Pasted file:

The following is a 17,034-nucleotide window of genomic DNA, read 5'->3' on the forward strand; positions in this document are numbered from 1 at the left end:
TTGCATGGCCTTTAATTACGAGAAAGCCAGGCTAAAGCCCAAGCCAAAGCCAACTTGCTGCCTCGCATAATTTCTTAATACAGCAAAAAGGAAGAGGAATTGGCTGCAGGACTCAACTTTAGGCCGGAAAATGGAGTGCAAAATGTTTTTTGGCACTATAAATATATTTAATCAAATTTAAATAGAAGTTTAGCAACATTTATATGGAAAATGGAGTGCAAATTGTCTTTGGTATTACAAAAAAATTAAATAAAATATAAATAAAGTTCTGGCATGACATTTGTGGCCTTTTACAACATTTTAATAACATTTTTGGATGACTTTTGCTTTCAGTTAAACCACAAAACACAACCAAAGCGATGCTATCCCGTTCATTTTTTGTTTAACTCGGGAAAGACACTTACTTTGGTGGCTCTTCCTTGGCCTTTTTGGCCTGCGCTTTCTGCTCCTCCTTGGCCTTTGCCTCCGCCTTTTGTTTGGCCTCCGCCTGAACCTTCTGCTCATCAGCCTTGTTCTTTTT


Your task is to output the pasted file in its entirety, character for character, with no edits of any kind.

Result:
The following is a 17,034-nucleotide window of genomic DNA, read 5'->3' on the forward strand; positions in this document are numbered from 1 at the left end:
TTGCATGGCCTTTAATTACGAGAAAGCCAGGCTAAAGCCCAAGCCAAAGCCAACTTGCTGCCTCGCATAATTTCTTAATACAGCAAAAAGGAAGAGGAATTGGCTGCAGGACTCAACTTTAGGCCGGAAAATGGAGTGCAAAATGTTTTTTGGCACTATAAATATATTTAATCAAATTTAAATAGAAGTTTAGCAACATTTATATGGAAAATGGAGTGCAAATTGTCTTTGGTATTACAAAAAAATTAAATAAAATATAAATAAAGTTCTGGCATGACATTTGTGGCCTTTTACAACATTTTAATAACATTTTTGGATGACTTTTGCTTTCAGTTAAACCACAAAACACAACCAAAGCGATGCTATCCCGTTCATTTTTTGTTTAACTCGGGAAAGACACTTACTTTGGTGGCTCTTCCTTGGCCTTTTTGGCCTGCGCTTTCTGCTCCTCCTTGGCCTTTGCCTCCGCCTTTTGTTTGGCCTCCGCCTGAACCTTCTGCTCATCAGCCTTGTTCTTTTT